A recent article in Game Developer magazine (August 2008 edition, page 34) had us saying, “Yes! Tell it like it is!”. Actually, the article was a standard “What went right and what went wrong” article about developing an adventure game. It was the sidebar by Penny Arcade co-creator Jerry “Tycho” Holkins that really caught our attention:
“If we had known what we were getting into, we would never have done it. Game development is an endless Sisyphean nightmare warren of terrible nightmares. We wish we could go back in time, to our first meeting with Hothead, and shake our past selves, crying out: “Run, fools! Run for your very lives! Game development is a nightmare warren,” et cetera. We would spend a lot of time driving home this nightmare warren concept.” – Tycho
[Incidentally, we view Penny Arcade almost every day. Check out their unique blend of sardonic humor as they discuss the ins and outs of Games and the Game Industry.]
We often have starry-eyed young game players come up to us and ask, “What does it take to become a Game Designer, O Great Ones?” (although they usually don’t phrase it quite that way). This is much like a son, a long time ago in a galaxy far, far away, asking, “What did you do in the Clone Wars, Daddy?” We put our arm on their shoulders (ok, Corey does that… Lori’s too short), smile condescendingly, and say, “Son, it takes Moxie. Moxie, hard work, and luck.” Then we pat them on the back and send them on their way with such sage advice as “Study Hard”, “Get Good Grades”, and “May the Force Be with You”.
What we don’t say to those innocent dreamers is that game development takes all the sweat from more work than you ever thought you were capable of doing. It takes the blood from opening up your creative heart and watching it all spill out upon the cutting room floor. It takes the tears of frustration and agony as you try to deal with impossible people doing impossible tasks under impossible deadlines. It also takes selling your soul to the Devil.
We don’t say it because:
- A. We don’t like scaring people
- B. We’d like to play their games someday
- C. We get a kickback from the Devil for every soul we get to sign on the dotted line
“There are a few things we wish we had known beforehand. First, not to make video games – but we covered that…” – Tycho
Why is game development so hard? We start out with a set of vague concepts about the game style and features, then spend months or years creating art and music, prototyping then refining the code, and gradually putting it all together. I can tell you that we were in total despair over a few of our games just three months before shipment because they felt bland and lifeless. Then the music and sound effects were added, and suddenly the games took on life. Still, even after a year or three of work, we’re never really sure we’ve created a great game until the fans come back and tell us we managed it.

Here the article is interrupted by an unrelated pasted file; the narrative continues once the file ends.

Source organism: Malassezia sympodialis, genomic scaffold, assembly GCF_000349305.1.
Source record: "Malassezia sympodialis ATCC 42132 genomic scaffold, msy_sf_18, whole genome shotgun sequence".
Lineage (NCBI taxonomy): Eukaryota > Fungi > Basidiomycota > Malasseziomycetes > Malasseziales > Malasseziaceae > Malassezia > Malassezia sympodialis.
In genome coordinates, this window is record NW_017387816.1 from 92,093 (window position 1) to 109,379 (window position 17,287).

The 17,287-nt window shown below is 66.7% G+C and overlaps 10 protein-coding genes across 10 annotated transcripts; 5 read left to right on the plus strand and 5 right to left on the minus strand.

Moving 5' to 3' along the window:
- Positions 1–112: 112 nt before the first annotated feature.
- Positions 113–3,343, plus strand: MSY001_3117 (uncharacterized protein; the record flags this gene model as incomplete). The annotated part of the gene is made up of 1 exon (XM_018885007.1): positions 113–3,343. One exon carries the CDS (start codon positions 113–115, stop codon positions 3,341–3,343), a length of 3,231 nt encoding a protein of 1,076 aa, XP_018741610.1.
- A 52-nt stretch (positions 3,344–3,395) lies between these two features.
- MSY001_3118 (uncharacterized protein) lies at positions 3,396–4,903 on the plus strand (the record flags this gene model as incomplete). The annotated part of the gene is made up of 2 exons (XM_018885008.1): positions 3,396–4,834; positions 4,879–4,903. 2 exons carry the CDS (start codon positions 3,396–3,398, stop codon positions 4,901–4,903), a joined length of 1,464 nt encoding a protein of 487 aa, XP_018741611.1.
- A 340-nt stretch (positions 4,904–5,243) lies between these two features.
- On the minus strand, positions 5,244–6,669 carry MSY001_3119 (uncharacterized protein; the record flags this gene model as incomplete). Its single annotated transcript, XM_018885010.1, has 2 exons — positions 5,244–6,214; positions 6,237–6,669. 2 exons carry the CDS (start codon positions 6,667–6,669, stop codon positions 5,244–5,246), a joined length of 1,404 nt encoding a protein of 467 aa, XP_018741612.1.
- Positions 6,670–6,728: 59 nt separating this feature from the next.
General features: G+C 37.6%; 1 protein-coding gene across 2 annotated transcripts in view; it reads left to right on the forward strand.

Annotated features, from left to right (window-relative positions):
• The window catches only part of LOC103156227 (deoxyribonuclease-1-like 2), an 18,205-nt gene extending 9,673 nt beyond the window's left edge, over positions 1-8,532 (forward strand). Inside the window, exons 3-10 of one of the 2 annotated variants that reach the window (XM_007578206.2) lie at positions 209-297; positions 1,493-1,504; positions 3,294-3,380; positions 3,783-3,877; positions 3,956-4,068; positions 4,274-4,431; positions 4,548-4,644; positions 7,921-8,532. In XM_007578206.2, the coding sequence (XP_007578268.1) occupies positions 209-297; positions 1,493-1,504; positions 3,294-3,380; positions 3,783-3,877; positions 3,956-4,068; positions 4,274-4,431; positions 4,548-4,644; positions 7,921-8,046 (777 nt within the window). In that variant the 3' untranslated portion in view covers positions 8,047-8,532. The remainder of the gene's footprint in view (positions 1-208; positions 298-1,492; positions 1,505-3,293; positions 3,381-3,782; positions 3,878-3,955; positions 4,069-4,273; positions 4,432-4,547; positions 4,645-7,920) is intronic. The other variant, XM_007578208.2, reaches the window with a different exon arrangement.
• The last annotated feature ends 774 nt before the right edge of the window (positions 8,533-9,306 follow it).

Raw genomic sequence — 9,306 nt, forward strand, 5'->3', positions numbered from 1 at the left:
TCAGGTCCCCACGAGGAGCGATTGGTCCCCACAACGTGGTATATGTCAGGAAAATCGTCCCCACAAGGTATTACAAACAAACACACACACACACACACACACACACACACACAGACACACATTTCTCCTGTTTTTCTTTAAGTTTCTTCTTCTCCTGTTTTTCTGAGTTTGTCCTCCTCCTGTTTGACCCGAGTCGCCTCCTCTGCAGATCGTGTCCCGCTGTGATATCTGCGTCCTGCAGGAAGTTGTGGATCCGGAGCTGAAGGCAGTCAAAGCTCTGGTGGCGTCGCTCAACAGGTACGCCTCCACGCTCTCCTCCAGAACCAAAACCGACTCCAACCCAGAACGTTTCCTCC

The Horror! The Horror!
You might have heard horror stories about months-long crunch periods of 60 and 70 hour weeks to complete a game. The situation is industry-wide; almost all game companies have similar horrible overtime periods. But you may wonder why. I know we have at times… usually when we are in the middle of pulling an all-nighter.
What it all comes down to is that game development is an inherently chaotic process. We are trying to create an experience that has a certain feel and flavor, but our tools have no built-in intelligence. We have to draw every pixel, write every word of dialogue, and program every interaction. We create shortcuts for some of this, such as art tools that let us draw a polygon and apply a texture to it, object-oriented programming tools that let us specify a class of behavior for certain types of objects, and so on… but in the end, almost everything needs to be hand-tweaked, tested and retested for play balance, and finally reluctantly released to the playing public.
“… coming in as people who ordinarily just buy entertainment software, we didn’t understand that a project doesn’t actually look like anything until the very end. We had resigned ourselves to the fact that our game would be about grey blocks stumbling around a featureless world.” – Tycho
On the rare occasions when we get ahead of schedule, we use the extra time – and more – to add more features or to further tune the game play. Then, inevitably, many of the bugs and play balance problems show up only when we think the game is finished in the final phases of testing. This is of course because our characters are nothing but “grey blocks” for most of the development phase – The testers can’t really put a game through its paces until it’s almost finished.
No Pain – No Game?
Is it possible to create a great game without pain? In short, “no.” The pain can be reduced, and the overtime spread out a little, but a game produced strictly “by the book” on schedule is almost always a boring, flat-feeling game. That’s because game development is all about passion and chaos and “endless Sisyphean nightmare warrens.”
So, our advice to all you wannabe Game Designers really should be “don’t give in the the Dark Side of the Force.” But since no one ever takes that advice, don’t worry. We know a dandy lawyer who will be happy to write you up a Game Development contract. Don’t be too concerned if he asks you to sign it in blood. In triplicate.